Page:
By Joshua P. Bussen
On March 18, 2015, in a published opinion of the civil case Smith v. Ray, the Fourth Circuit affirmed the district court’s denial of summary judgement to two police officers who were accused of using of excessive force. The circuit court found no error in the Eastern District of Virginia’s decision to deny the police officers qualified immunity.
The Use of Excessive Force
On September 21, 2006, a uniformed Virginia police officer was looking for a missing juvenile. The officer heard that the juvenile might be at a house in Virginia Beach, VA. When the officer arrived at the house and knocked on the door, the plaintiff Amanda Smith answered. The officer and Amanda spoke for a little while before she turned to go back inside. As she opened the door the officer slammed it shut and grabbed Amanda by her arm. The officer then slammed her to the ground and pressed his knee into her back—resting his full weight on her. The officer also punched her several times in the ribs and yanked on her ponytail. Throughout the entire incident, Amanda never resisted. She did, however, receive multiple visible bruises, a broken rib, shoulder pains, as well as other emotional injuries.
Assault, Battery, and Qualified Immunity
Amanda, the plaintiff, sued the officers for state law assault and battery. The officers asserted that they were immune from the suit under the qualified immunity doctrine. Qualified immunity bars suits against officers unless (1) the facts, taken in the light most favorable to the plaintiff, show that the officer violated a federal right, and (2) the right was clearly established at the time the violation occurred, such that a reasonable person would have known his conduct was unconstitutional.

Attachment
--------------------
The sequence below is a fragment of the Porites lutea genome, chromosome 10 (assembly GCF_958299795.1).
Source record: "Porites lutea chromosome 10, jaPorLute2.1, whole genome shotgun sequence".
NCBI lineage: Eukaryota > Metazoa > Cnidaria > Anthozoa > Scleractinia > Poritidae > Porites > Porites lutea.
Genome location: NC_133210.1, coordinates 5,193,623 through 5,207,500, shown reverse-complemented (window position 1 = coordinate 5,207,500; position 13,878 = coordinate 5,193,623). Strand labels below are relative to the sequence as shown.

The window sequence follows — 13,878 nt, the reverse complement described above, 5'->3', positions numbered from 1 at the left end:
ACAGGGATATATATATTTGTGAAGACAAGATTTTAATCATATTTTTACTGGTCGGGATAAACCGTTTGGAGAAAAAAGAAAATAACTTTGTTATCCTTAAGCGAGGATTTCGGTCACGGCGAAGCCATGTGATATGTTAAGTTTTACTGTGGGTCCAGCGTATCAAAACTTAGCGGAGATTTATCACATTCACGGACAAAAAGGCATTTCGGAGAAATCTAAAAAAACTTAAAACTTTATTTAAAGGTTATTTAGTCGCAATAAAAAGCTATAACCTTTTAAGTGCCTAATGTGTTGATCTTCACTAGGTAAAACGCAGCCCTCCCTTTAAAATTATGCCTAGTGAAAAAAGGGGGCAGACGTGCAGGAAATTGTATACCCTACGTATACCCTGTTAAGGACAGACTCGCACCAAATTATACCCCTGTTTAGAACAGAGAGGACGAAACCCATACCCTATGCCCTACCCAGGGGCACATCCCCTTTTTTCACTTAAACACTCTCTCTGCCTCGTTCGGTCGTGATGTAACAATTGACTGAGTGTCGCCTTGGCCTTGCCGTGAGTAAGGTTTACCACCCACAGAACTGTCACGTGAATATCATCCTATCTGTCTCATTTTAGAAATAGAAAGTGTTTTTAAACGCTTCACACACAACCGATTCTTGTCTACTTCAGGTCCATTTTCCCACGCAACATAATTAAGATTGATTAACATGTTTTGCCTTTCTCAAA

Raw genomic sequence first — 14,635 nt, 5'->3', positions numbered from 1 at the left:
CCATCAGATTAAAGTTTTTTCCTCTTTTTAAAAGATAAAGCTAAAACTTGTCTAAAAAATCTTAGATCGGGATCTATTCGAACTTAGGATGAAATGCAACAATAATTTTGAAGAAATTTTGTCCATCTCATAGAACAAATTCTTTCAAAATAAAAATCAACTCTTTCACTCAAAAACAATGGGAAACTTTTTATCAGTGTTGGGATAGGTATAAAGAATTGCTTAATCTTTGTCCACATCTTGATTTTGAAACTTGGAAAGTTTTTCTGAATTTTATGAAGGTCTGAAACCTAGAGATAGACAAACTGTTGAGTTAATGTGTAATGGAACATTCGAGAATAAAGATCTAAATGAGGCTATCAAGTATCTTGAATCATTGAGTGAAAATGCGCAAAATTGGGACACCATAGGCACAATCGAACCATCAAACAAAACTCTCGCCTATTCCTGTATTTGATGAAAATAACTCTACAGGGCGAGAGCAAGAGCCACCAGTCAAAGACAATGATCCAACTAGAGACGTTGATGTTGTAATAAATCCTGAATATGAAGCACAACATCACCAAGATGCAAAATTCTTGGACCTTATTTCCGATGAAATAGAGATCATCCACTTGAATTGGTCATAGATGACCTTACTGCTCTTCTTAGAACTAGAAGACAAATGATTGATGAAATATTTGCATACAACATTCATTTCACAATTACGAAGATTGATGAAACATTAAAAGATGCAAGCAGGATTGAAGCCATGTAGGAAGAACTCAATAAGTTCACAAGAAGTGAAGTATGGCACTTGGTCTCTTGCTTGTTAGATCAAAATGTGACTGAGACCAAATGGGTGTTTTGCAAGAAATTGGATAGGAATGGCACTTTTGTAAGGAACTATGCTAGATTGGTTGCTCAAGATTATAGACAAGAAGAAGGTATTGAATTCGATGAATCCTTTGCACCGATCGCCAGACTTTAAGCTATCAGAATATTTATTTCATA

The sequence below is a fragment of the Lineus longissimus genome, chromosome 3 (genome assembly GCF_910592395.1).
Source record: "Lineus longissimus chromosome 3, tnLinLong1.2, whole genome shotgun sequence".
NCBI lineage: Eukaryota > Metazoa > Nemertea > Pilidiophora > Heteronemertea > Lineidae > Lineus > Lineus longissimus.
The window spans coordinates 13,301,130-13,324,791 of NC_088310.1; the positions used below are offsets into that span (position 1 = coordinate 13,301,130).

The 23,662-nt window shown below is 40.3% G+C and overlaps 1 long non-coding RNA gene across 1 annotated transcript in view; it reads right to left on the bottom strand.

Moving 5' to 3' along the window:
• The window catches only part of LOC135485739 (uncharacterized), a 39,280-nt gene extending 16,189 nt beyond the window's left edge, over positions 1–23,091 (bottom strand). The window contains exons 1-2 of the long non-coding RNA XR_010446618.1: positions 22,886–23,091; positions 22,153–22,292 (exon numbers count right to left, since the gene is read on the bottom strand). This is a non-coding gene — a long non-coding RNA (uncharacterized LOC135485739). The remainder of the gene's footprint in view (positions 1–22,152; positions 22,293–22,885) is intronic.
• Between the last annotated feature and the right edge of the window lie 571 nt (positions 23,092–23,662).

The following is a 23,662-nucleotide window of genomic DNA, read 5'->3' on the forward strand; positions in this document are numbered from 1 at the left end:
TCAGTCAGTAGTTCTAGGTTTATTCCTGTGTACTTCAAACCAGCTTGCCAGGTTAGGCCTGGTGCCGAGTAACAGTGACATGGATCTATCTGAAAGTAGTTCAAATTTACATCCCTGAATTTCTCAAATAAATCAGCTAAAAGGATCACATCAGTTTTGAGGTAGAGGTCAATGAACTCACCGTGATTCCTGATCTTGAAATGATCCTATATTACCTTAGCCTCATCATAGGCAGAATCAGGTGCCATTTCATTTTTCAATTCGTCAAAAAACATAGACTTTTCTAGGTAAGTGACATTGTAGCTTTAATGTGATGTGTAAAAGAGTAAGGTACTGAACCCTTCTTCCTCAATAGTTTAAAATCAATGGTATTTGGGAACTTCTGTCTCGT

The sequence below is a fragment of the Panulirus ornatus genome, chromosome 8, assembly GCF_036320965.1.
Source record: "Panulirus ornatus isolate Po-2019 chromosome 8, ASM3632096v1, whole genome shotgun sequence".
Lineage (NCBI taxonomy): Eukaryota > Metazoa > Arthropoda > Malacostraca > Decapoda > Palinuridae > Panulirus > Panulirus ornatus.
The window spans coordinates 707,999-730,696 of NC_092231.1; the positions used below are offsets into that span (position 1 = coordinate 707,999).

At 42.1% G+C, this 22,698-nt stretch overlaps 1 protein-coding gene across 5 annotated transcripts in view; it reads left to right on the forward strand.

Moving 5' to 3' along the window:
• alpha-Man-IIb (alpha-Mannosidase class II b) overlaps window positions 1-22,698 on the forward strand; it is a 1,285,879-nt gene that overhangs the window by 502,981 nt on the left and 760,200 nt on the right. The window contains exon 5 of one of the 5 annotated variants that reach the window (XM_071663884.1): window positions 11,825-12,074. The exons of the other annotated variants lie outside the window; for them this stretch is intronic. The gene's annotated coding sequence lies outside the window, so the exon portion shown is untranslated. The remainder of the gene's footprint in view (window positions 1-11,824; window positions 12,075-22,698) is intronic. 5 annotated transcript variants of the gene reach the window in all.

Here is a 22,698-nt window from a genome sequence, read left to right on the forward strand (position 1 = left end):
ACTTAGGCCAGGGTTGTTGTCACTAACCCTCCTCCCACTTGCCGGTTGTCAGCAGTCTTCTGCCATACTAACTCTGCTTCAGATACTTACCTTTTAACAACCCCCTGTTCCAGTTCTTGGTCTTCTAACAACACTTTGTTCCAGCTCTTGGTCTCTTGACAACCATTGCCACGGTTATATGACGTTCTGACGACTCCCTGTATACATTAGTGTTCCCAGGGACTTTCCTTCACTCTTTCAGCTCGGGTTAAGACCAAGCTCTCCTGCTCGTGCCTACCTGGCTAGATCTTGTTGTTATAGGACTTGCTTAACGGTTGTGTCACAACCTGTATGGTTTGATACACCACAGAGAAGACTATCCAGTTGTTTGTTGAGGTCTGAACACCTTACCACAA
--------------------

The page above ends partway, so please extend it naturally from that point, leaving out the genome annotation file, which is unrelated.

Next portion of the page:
Was the Force Required?
The Fourth Circuit stated that “when a plaintiff has alleged that an officer employed excessive force in making an arrest, the federal right is the Fourth Amendment right against unreasonable seizures.” In determining if the right was “clearly established,” it articulated that evaluating the reasonableness of an officer’s actions under Fourth Circuit precedent requires a balancing of the individual’s rights against the countervailing governmental interest—a “totality of the circumstances” evaluation. In this case, the Fourth Circuit found that the officer grabbed Amanda with no provocation and threw her to the ground despite the fact that he only, at the most, suspected her of aiding in the delinquency of a minor—a misdemeanor. The circuit judges also found that nothing in the record suggested that Amanda resisted arrest or presented any threat to the officers.
The District Court’s Decision Is Affirmed
The Fourth Circuit found that the officer had acted in a completely unreasonable manner in his use of force against Amanda Smith on September 21, 2006. He threw her to the ground with no provocation or present risk of harm, and continued to treat her violently despite her passive reaction. Therefore, the circuit court held that the district court was correct to deny the officers’ motion for summary judgement under the qualified immunity doctrine.